Who's job to empty pockets?

Please help settle a debate: Who’s job is it to go through and empty pockets - the laundry-doer or the clothes-wearer?

The clothes wearer. Unless you’re a small child, you’re responsible for making sure your things that aren’t meant to be washed don’t end up in the washer.


It’s primarily the clothes-wearer’s duty, simply because the stuff is (presumably) theirs. However the laundry-doer, out of self-interest and a desire to protect the laundry facilities, is behooved to do a double-check for any oversights.

And if the laundry-doer is me, I keep whatever I want out of what I find. Scored myself $52.73 and a nifty marble doing laundry one day! Wheee!

Clothes wearer. Though the laundry doer ends up having to deal with ensuing soggy bits of kleenex or other bits of flotsam when they get missed prior to turning the washing machine on.


Then again, at present, I live alone and am responsible for doing my own laundry, so the laundry-doer and the clothes-wearer is the same person.

But as a general principle, I think the clothes-wearer should be responsible for the contents of his/her pockets, but the laundry-doer needs to be aware of whether that person is likely to do so consistently, and check pockets accordingly.

The clothes-wearer. Failure to empty pockets may result in ruined items for the clothes-wearer, so it is in his or her best interests to check first. More importantly, failure to empty pockets may result in the ruination of other peoples’ clothing (lipstick, anyone?) which, if the laundry-doer was my mom, resulted in the wrath of the laundry-doer landing on the clothes-wearer like a ton of bricks.

The rule in the house I grew up in was that anything left in pockets was forfeited to the laundry-doer. Candy would be eaten; notes would be read; money would be spent. After your mom waves around the first 10 dollars she’s not giving back to you, you start checking your pockets before tossing your jeans in the wash.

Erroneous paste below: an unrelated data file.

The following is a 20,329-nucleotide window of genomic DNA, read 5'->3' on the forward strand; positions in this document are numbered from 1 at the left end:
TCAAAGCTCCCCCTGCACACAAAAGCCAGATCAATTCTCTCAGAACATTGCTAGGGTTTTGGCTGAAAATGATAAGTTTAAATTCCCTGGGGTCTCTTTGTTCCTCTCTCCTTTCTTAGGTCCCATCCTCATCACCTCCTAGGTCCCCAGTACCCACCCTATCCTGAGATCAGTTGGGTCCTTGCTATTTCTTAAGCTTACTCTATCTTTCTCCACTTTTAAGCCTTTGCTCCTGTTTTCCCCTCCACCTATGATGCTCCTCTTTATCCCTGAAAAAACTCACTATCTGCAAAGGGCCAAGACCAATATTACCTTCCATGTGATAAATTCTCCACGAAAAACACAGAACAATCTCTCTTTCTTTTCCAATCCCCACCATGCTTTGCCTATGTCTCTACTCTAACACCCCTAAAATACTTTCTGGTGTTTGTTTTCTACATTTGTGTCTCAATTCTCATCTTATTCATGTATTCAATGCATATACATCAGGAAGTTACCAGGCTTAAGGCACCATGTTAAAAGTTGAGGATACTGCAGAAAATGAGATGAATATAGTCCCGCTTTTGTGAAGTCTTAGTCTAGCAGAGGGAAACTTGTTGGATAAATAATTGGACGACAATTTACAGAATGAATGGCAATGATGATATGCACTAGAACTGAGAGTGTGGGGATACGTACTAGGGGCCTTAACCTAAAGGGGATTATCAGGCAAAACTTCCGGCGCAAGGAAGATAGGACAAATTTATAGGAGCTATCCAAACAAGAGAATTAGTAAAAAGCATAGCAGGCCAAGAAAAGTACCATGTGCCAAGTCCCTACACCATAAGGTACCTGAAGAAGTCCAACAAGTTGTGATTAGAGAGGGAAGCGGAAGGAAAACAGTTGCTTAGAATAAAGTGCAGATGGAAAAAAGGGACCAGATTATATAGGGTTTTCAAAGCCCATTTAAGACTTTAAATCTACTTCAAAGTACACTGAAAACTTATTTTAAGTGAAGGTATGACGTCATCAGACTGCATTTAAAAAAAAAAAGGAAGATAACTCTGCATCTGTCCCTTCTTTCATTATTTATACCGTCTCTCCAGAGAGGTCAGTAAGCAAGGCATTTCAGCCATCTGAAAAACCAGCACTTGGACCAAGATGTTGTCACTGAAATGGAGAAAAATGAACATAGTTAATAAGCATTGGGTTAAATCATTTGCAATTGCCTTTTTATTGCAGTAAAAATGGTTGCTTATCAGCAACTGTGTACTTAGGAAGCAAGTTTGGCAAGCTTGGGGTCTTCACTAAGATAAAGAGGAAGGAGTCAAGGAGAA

ETA: Apparently, I grew up in WhyNot’s house. :slight_smile:

In our house it depends on who is doing the laundry. If he is doing the laundry, he will chastise me if I leave anything in my pockets. If I am doing the laundry, he will chastise me if I fail to notice things he left in his pockets.

It seems that I am destined to never win in this particular issue.

Another vote for the clothes wearer.

We all do our own laundry so clothes wearer.

The only exception I made is when my kids were little but I stopped doing their laundry when they hit teenagers.

A few years ago my husband left his passport in his pocket and the maid put it through the wash, ruining it. He was furious, and chewed out the poor maid. I immediately apologized to her for his behavior; yes, she should check the pockets, so she made a mistake, but it wasn’t her fault he left his passport in his pants when he dumped them in the laundry basket.

While people get what they deserve if they leave stuff in their pockets and it gets laundered, I guess if you are paying someone to do your wash for you, as we always do (no, I’m not a rich bitch, it is just that I always live in developing countries where having a maid is standard), it is fair to expect them to check the pockets, because they are professionals. Dry cleaning services check pockets, don’t they?